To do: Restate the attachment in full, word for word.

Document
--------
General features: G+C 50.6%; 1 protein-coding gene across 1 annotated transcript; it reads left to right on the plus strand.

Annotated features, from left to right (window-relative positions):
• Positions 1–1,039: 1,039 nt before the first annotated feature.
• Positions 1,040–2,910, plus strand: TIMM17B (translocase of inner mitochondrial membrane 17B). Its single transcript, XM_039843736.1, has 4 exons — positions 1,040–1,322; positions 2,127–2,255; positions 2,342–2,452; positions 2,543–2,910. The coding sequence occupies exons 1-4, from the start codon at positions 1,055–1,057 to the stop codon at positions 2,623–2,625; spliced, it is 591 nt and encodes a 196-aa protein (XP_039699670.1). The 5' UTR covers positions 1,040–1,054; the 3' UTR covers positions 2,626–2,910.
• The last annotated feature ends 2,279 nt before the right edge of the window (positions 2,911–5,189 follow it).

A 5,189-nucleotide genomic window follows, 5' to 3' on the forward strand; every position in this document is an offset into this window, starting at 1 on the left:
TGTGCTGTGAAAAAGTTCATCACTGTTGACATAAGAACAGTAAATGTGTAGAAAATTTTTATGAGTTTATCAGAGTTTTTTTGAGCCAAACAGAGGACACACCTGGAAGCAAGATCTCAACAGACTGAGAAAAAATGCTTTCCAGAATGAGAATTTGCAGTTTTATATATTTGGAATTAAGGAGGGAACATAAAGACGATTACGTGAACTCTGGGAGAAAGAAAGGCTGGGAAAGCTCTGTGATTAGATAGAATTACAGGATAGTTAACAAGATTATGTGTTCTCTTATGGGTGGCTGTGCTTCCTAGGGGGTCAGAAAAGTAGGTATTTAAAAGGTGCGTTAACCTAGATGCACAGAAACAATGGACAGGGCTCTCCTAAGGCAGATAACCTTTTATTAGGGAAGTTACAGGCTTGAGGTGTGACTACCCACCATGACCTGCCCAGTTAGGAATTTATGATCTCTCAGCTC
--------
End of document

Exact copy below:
General features: G+C 50.6%; 1 protein-coding gene across 1 annotated transcript; it reads left to right on the plus strand.

Annotated features, from left to right (window-relative positions):
• Positions 1–1,039: 1,039 nt before the first annotated feature.
• Positions 1,040–2,910, plus strand: TIMM17B (translocase of inner mitochondrial membrane 17B). Its single transcript, XM_039843736.1, has 4 exons — positions 1,040–1,322; positions 2,127–2,255; positions 2,342–2,452; positions 2,543–2,910. The coding sequence occupies exons 1-4, from the start codon at positions 1,055–1,057 to the stop codon at positions 2,623–2,625; spliced, it is 591 nt and encodes a 196-aa protein (XP_039699670.1). The 5' UTR covers positions 1,040–1,054; the 3' UTR covers positions 2,626–2,910.
• The last annotated feature ends 2,279 nt before the right edge of the window (positions 2,911–5,189 follow it).

A 5,189-nucleotide genomic window follows, 5' to 3' on the forward strand; every position in this document is an offset into this window, starting at 1 on the left:
TGTGCTGTGAAAAAGTTCATCACTGTTGACATAAGAACAGTAAATGTGTAGAAAATTTTTATGAGTTTATCAGAGTTTTTTTGAGCCAAACAGAGGACACACCTGGAAGCAAGATCTCAACAGACTGAGAAAAAATGCTTTCCAGAATGAGAATTTGCAGTTTTATATATTTGGAATTAAGGAGGGAACATAAAGACGATTACGTGAACTCTGGGAGAAAGAAAGGCTGGGAAAGCTCTGTGATTAGATAGAATTACAGGATAGTTAACAAGATTATGTGTTCTCTTATGGGTGGCTGTGCTTCCTAGGGGGTCAGAAAAGTAGGTATTTAAAAGGTGCGTTAACCTAGATGCACAGAAACAATGGACAGGGCTCTCCTAAGGCAGATAACCTTTTATTAGGGAAGTTACAGGCTTGAGGTGTGACTACCCACCATGACCTGCCCAGTTAGGAATTTATGATCTCTCAGCTC